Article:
Based on the novel of the same name by Patrick deWitt (who also wrote the screenplay), French Exit follows Frances Price (Michelle Pfeiffer) and her son Malcolm (Lucas Hedges). They have been living off of the inheritance left by her late husband Franklin, but after twelve years of luxurious living, the money has run out. With little else left for them, they, along with their cat Small Frank (who is also the reincarnated spirit of Frances’ husband), move from New York to live in a friend’s apartment in Paris, where Frances plans to spend the last days of her life.
Directed by Azazel Jacobs, French Exit premiered at the 2020 New York Film Festival and saw a limited release in New York and Los Angeles on February 12th before its full release across the States on April 2nd. The film is an intriguing cinematic experience. From a production perspective, it’s gorgeously shot, absolutely stunning and does the best it can to make each scene as visually appealing as possible, despite the remarkably low budget. However, as far as the story is concerned, it feels like it’s lacking something. The potential for a great movie is there, however, it’s also a very unusual film and can feel like a slog to get through at certain points, especially since the film’s running time is just under two hours.
The writing very often deviates between being funny and charming to just downright bizarre. There are moments when the dialogue feels like something that may seem at home in the pages of a book but doesn’t necessarily translate well on screen. While the narrative does occasionally feel compelling, there are other times where it just falls a bit flat. Also, the element of the cat actually being Franklin’s spirit is initially funny, but as the film goes on, it’s a plot point that becomes underdeveloped.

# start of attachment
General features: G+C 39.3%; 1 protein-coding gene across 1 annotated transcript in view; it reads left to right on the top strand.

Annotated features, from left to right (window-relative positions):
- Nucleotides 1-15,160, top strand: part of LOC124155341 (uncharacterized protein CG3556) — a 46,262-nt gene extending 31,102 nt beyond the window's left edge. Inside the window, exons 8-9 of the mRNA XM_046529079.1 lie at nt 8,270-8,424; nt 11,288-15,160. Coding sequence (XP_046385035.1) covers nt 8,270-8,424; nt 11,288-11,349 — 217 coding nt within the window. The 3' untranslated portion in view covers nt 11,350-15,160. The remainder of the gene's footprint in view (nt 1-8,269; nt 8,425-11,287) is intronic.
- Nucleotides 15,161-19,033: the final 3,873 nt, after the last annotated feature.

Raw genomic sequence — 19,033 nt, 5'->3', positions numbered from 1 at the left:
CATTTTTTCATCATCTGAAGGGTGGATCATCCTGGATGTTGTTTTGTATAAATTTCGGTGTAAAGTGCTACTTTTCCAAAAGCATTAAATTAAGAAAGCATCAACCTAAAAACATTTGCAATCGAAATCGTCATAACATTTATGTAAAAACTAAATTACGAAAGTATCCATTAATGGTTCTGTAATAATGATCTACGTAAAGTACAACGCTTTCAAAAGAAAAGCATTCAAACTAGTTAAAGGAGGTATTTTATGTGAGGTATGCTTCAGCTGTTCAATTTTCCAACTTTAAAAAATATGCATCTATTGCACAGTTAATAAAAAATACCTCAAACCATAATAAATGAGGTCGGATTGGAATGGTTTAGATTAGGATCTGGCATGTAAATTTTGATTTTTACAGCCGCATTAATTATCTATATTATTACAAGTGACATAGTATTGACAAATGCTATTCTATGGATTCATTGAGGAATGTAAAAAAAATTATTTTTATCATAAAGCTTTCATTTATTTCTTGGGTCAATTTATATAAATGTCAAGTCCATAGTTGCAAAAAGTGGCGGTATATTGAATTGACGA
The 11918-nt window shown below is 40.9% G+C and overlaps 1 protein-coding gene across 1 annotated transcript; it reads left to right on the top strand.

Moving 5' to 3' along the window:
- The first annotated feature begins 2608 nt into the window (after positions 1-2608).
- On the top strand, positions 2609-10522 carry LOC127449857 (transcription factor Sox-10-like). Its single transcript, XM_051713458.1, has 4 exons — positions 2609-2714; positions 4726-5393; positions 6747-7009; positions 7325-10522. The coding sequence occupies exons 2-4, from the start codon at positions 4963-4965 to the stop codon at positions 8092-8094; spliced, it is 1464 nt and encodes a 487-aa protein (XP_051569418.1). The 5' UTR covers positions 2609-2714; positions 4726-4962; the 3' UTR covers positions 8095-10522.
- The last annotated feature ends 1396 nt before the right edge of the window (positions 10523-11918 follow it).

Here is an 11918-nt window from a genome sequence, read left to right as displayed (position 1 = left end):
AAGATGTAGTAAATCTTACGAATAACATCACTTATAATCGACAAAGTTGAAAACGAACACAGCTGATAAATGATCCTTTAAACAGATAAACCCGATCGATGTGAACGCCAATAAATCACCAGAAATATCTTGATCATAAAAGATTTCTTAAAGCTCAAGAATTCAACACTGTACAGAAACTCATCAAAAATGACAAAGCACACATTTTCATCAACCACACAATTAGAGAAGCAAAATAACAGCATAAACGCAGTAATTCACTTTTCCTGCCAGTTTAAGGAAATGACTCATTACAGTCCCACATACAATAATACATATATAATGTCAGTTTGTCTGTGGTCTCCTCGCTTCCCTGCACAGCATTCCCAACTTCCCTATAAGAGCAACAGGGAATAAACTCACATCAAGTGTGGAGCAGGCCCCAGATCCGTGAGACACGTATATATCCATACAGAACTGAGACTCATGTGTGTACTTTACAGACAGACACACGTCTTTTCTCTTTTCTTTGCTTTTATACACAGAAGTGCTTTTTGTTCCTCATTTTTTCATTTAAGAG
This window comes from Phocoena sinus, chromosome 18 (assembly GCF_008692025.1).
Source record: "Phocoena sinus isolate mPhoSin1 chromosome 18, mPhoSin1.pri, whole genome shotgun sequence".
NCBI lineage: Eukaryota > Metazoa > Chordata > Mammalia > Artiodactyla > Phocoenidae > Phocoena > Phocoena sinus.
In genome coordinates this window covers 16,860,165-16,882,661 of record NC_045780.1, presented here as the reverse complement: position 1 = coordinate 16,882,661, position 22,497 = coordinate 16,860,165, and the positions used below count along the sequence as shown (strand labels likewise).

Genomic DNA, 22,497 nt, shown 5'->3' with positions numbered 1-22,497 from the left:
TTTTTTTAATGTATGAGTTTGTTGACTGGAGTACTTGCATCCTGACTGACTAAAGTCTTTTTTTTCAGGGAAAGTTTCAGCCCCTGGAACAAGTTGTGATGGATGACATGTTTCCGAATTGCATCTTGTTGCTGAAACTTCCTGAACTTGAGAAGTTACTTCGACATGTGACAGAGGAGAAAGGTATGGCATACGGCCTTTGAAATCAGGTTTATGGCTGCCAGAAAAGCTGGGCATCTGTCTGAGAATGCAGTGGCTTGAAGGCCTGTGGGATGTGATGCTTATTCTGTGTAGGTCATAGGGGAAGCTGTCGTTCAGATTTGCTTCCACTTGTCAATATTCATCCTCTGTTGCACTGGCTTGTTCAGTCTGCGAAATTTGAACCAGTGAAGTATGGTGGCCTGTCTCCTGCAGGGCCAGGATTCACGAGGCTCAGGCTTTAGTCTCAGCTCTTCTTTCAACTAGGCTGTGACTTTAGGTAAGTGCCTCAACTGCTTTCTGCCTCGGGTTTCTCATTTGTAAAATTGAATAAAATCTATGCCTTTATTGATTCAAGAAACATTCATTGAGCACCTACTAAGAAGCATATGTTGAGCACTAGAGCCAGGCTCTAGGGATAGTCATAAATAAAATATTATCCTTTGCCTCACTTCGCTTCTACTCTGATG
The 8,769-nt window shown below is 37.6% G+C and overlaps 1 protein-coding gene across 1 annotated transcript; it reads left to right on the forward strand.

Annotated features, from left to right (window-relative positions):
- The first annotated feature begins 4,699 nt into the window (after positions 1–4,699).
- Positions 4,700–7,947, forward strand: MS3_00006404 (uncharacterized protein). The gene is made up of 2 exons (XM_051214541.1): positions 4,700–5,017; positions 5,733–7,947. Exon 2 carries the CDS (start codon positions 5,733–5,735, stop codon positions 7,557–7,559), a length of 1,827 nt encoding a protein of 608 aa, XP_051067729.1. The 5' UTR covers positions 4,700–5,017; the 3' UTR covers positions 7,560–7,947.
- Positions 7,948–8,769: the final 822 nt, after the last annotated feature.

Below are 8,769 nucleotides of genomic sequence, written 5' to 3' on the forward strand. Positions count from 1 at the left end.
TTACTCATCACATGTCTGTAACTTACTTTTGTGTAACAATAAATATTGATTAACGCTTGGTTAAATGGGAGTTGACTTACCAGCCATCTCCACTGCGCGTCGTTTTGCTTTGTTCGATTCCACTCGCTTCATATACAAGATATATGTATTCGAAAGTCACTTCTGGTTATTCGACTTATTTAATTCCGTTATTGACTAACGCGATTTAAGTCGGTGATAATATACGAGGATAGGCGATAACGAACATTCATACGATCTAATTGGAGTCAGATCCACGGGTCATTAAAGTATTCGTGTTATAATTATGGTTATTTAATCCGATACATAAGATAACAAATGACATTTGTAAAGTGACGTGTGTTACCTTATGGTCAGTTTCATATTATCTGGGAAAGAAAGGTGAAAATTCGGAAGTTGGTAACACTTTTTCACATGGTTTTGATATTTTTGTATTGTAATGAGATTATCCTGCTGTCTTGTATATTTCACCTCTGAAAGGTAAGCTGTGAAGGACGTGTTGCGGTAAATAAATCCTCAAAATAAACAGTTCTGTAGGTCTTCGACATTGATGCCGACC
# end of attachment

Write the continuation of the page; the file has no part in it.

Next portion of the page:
This mixed appeal also applies to the casting. Michelle Pfeiffer brings gravitas to her role and is undoubtedly the best part of this film – the scene where she sets a fire in a French café is a personal highlight. However, she overshadows the rest of the cast. Perhaps this is in some ways affected by how much a heavyweight she is within the cinema industry, but it also comes down to the performances. When compared alongside Lucas Hedges’ character – who she shares much of her screen time with – she fits easily into her role as this complex woman who is used to a life of luxury, while he seems mechanical at times. In contrast to Pfeiffer, Hedges’ performance is underwhelming.
The rest of the cast perform their roles adequately. It was nice to see Danielle MacDonald in something other than Bird Box or Dumplin’. Imogen Poots was unrecognizable in her role as Malcolm’s fiancé, though her character didn’t really bring much to the story, but the one who stood out the most alongside Pfeiffer was Valerie Mahaffey as Madame Reynaud. In a cast full of people with varying degrees of strangeness, hers was a truly unique performance, coming off as this unusual yet optimistic and happy woman.
French Exit is presented as a surreal comedy, and the oddity of the cast is so poignant that it feels hilarious when it’s addressed towards the end of the film. While it’s by no means outstanding – and it can at times feel a bit stereotypical of soundtracks for films set in Paris – the music composed by Nick deWitt is in itself a pleasant experience. Though it doesn’t make you want to go out and look for the film’s soundtrack, it’s subtly enjoyable in the film’s quieter moments where there’s no dialogue.
However, if it wasn’t for Michelle Pfeiffer carrying the weight of the film on her shoulders, French Exit would sadly be largely forgettable. Though the film is well put together, the rest of the performances range from good to unworthy of mention. Frances exploring the twilight years of her life is the only really entertaining aspect of this film. The mother and son relationship has been done so much better in other projects and having Paris as a setting doesn’t really add much to the plot – it could have easily just been set in any other city in the globe, and it would have changed very little about the film. If you’re a fan of Pfeiffer or low budget/ film festival movies, give this a go. Otherwise, you might as well give this movie its own exit.
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A film that feels more like an experimental film than a surreal comedy, French Exit is still worth watching for Michelle Pfieffer’s performance and its moments of beauty.
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